I don’t really remember if I heard it from a news report playing on the sound systems at the pumps, or if I got it from the cash register kid who came out and grabbed my shoulders and cried and wouldn’t let go of me, or if I tuned in the radio to 1010 WINS as I jammed back up the highway at 100+ mph. I got it somewhere, got explosion, got radiation, got thousands, tens of thousands dead, maybe more, got that what there was of the DHS was marshalling its forces, National Guard troops and state cops and regular army and every emergency crew in the Midwest converging on the scene as fast as they could, got that President Jr. was in the air and jamming for safety, got that the Secret Service was hustling every member and Congress they could find into bunkers, got that NYC, Boston, LA, Dallas, Chicago, Seattle, Portland, every state capital, every national monument, was in state of complete emergency lockdown. Got that a lot of the power grid had collapsed, that trains had stopped dead on their tracks, wherever they were. Got that every news agency on the planet had news vans heading towards the smoke and the screaming, got that the FAA had grounded every aircraft in American airspace and that F-16’s scrambled from every Air Force base in the country had shoot-to-kill orders for anything in the air that wasn’t a bird. Got that we’d gotten hit again, and that it was worse than we’d all been worrying it would be, that our borders were as secure as tissue paper. Got that my balls had crawled up into my stomach and that I couldn’t stop crying and that I couldn’t stop punching the steering wheel.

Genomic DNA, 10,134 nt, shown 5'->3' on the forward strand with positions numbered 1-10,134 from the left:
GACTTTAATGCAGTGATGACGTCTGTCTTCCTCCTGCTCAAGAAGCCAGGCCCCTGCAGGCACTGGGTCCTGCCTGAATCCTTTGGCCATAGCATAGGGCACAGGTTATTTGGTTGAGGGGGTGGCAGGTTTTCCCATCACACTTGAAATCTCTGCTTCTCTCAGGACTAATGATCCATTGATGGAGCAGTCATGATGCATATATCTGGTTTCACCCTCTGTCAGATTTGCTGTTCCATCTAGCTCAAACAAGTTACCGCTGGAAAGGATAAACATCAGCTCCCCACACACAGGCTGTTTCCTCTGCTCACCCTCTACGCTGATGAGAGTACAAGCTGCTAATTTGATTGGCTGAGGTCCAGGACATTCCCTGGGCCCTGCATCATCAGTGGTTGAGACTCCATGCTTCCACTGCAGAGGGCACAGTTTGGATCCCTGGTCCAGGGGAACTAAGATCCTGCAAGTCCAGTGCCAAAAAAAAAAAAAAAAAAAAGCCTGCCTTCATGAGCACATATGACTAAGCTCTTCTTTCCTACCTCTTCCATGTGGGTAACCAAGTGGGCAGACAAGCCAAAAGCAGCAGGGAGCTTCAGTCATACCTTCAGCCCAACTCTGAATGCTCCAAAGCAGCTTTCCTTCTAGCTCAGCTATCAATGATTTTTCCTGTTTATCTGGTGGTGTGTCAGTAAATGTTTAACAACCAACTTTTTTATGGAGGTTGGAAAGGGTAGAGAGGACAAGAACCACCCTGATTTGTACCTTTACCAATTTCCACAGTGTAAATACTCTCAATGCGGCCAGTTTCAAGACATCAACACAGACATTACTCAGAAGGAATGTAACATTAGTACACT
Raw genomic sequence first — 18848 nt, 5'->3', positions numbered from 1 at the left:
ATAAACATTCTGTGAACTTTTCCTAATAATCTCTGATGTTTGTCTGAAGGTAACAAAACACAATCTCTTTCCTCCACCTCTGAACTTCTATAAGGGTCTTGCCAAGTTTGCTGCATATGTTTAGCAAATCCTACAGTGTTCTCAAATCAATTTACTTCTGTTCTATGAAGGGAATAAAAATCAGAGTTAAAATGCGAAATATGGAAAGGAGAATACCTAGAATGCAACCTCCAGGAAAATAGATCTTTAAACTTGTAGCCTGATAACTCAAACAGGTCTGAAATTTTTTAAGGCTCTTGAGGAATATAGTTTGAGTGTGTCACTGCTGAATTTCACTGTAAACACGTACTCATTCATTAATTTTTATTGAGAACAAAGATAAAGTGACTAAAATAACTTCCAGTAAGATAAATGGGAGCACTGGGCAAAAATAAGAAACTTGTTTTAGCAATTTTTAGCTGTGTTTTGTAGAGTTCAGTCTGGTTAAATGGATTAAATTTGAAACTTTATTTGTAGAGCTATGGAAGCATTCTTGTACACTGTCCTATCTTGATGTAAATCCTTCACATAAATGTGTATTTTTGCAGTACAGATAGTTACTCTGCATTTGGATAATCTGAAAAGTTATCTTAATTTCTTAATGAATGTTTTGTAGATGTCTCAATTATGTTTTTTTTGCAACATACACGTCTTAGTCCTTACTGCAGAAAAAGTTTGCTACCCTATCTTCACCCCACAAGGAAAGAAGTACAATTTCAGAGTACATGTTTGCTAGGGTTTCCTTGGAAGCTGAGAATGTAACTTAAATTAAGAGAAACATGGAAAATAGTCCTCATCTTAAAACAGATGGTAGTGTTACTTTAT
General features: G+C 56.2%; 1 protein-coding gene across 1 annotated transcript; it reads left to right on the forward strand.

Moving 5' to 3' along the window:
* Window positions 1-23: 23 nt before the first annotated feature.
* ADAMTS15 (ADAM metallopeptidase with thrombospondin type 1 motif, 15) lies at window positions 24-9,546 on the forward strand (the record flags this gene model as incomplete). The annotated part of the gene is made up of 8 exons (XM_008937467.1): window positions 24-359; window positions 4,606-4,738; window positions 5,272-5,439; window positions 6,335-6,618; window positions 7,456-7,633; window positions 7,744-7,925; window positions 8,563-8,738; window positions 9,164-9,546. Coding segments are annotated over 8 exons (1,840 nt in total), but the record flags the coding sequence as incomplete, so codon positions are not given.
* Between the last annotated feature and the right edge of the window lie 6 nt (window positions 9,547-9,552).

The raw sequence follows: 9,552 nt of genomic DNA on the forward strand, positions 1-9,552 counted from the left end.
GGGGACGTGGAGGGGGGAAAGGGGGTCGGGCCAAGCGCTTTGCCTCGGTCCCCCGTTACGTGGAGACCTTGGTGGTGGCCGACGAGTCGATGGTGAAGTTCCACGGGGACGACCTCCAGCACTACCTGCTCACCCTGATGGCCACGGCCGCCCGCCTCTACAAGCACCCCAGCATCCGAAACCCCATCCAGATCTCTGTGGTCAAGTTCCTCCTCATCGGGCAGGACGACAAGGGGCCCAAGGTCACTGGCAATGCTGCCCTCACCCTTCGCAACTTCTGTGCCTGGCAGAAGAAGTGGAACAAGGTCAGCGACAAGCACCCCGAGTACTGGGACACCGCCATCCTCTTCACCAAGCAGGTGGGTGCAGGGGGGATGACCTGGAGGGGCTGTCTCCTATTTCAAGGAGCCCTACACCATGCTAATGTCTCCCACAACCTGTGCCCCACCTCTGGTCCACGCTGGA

Got it. All of it.

Mom & Dad were in their pj’s when I got home, eyes pinned to CNN. Mom cried and hugged me, Dad cried and sunk his fingers into the arms of his easy chair. I made coffee and the three of us sat and watched the reporters doing their standups twenty miles from the new Ground Zero, split screens between the smoke and the studio and an empty podium that would, presumably, be soon occupied by some harried, suited Fed who would tell us what had happened and how it wasn’t the current administration’s fault.